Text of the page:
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EnOcean is the pioneer in energy-harvesting wireless sensor technology with more than 10 years experience in this field. EnOcean's self-powered wireless switches and sensors are powered by energy from movement, light or even temperature differentials rather than batteries. Wireless and energy harvesting technology means no new wiring, external power, or batteries are required. As a result, EnOcean technology is eco-friendly, maintenance free and an ideal solution for retrofit applications.
EnOcean has been very popular in commercial buildings, for the following reasons:
- cost- and time-saving installation
- building energy efficiency
- certification to energy conservation regulations
- retrofitting without mess and disruption
- flexibility of switch and sensor placement
The functionalities of the following products are supported by OpenRemote. Certified products are extensively tested in combination with Professional Designer and supported by OpenRemote certified Integrators.
Configuration of System
FTDI driver software
OpenRemote supports EnOcean USB gateways. These USB interfaces typically contain a FTDI USB to serial converter chip. In order to cause an EnOcean USB gateway appear as an additional COM port, virtual COM port (VCP) driver software has to be installed. 1. Download the virtual COM port (VCP) driver from the FTDI website and install the driver. Note that in case of a Linux system, it may be possible that the kernel already contains FTDI driver support. 2. Insert the USB gateway into a USB slot and verify that a new serial port is available. Linux: the serial port name of the new device is typically '/dev/ttyUSB0' if it's the first USB to serial converter device.
> cd /dev > ls ttyUSB* > ttyUSB0
Mac: search for a serial port name with the following pattern '/dev/cu.usbserial-XXXXXXXXX'.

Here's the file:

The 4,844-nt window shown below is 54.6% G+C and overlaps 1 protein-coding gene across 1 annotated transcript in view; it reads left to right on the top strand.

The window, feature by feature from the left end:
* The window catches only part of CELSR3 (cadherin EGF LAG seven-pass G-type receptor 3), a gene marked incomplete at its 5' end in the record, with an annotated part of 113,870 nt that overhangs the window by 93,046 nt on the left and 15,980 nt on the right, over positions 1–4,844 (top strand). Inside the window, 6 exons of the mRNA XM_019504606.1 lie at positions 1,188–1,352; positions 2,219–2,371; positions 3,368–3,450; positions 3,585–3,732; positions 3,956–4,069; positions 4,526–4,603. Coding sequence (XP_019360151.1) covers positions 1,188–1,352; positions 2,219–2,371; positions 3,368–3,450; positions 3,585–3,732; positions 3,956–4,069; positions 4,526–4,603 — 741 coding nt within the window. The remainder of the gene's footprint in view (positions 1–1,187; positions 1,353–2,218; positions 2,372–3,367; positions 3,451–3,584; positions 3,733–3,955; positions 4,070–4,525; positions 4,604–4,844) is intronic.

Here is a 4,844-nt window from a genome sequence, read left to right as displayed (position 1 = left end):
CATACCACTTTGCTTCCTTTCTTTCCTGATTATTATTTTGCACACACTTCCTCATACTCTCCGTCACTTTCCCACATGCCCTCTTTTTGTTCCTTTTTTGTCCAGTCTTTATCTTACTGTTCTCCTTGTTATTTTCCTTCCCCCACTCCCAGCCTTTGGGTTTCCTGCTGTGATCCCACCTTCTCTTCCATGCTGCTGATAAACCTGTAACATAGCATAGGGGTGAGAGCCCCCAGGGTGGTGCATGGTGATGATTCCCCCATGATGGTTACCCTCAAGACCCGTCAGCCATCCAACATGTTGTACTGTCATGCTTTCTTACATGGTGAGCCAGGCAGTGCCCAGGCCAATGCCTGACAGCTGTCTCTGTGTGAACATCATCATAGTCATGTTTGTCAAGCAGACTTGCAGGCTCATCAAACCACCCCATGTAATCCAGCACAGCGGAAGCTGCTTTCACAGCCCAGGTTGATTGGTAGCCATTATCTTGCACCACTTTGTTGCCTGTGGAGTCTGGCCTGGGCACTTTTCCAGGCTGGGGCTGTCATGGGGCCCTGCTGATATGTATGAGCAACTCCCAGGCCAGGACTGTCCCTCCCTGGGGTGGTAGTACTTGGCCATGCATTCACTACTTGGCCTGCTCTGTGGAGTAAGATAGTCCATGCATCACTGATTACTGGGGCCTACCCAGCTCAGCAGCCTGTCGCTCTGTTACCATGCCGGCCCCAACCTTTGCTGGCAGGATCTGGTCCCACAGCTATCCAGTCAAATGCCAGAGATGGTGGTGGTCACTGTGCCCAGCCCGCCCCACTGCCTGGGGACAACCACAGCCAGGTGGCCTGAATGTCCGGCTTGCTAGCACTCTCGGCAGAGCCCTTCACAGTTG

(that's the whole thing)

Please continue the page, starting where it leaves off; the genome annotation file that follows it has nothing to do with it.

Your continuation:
> cd /dev > ls cu.usbserial* > cu.usbserial-FTUOKF2Q
Windows: the serial port name for the new device is something like COM1, COM2 ...
Serial port configuration
Importing devices in the Designer - Building Modeler
Device ID EnOcean is a point to multipoint protocol. That means if an EnOcean device sends a radio telegram all other EnOcean devices receive this radio telegram and check if the telegram has to be processed. This check is based on the 32 bit unique sender device ID which is transmitted with every EnOcean radio telegram. The link between a sender and receiver device has to be established by means of a teach-in procedure. Each EnOcean device has a unique 32 bit device ID. An EnOcean gateway is special in this respect, because it has a unique address range with a size of 128 unique IDs. This ID range starts with the base ID of the EnOcean gateway and ends with the base ID plus 127.
EEP The EnOcean Alliance defines so called EnOcean Equipment Profiles (EEPs) to ensure the interoperability of products from different vendors. An EnOcean Equipment Profile specifies the radio telegram payload structure which has to be used for communicating with a certain device type. The current EEP specification can be downloaded from the EnOcean Alliance.
Supported EnOcean Equipment Profiles (EEP)
Temperature and Humidity Sensor
Light, Temperature and Occupancy Sensor
Room Operating Panel
Automated Meter Reading
Configure Sensor Commands 1. Determine the EEP which is supported by your device. 2. Take a look into the 'EnOcean Equipment Profiles (EEP)' specification and determine the 'ShortCut' name of the sensor value. 3. Create a new command and use the 'ShortCut' name as the 'EnOcean Command' parameter.
Specific Designer Remarks - UI Designer